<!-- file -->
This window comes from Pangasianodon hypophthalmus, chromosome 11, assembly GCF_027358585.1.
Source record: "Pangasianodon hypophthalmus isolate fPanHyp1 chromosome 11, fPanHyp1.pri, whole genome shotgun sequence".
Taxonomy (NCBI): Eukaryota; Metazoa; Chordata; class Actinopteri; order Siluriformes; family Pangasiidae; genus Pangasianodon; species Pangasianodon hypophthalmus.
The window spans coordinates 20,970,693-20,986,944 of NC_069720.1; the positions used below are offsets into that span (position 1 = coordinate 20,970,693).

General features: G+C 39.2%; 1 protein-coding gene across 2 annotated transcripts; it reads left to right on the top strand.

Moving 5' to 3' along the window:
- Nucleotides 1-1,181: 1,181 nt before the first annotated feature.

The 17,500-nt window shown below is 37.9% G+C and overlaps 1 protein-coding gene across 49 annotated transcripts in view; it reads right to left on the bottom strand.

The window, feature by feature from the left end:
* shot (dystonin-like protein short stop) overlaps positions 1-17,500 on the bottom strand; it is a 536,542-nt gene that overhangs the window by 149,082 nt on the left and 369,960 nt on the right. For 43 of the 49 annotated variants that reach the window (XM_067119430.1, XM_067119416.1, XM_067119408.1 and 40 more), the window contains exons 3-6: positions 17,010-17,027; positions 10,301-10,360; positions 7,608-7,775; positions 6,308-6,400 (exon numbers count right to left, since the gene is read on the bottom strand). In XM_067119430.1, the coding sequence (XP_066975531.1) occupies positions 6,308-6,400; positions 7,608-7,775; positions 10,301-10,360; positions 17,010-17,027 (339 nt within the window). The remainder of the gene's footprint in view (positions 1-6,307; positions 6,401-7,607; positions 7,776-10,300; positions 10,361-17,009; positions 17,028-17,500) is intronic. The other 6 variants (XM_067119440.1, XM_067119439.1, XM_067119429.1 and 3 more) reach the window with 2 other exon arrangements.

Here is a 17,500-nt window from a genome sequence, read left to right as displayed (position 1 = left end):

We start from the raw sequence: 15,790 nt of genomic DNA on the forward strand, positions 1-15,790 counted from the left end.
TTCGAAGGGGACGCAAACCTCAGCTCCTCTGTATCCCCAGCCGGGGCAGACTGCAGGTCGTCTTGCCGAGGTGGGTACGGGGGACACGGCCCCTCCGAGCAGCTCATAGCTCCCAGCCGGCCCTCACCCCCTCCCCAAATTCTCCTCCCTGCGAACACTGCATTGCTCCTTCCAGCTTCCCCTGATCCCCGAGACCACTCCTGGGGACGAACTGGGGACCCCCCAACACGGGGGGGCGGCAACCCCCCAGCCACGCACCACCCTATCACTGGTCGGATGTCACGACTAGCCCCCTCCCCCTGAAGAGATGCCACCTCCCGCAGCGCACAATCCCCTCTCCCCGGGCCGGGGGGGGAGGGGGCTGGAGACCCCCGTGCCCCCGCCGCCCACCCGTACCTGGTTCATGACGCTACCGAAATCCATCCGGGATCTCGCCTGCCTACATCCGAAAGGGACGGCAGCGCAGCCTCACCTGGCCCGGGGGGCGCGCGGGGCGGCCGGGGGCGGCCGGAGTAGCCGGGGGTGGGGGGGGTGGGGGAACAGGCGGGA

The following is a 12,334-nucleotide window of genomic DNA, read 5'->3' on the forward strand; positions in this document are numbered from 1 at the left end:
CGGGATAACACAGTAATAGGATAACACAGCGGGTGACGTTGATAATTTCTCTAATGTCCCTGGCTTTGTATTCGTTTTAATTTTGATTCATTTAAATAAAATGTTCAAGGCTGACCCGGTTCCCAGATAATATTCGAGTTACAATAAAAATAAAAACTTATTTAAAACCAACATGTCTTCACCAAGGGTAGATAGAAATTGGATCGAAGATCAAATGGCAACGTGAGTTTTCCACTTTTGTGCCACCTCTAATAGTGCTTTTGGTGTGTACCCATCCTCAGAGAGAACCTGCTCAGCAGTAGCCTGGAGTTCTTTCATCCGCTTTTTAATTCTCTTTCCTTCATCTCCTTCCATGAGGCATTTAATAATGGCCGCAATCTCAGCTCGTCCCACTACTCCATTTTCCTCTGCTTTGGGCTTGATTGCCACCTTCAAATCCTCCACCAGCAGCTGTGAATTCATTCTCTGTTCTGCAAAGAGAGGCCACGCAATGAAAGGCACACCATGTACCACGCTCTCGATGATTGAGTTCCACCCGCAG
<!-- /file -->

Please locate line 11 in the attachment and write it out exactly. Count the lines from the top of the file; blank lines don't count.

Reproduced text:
Here is a 17,500-nt window from a genome sequence, read left to right as displayed (position 1 = left end):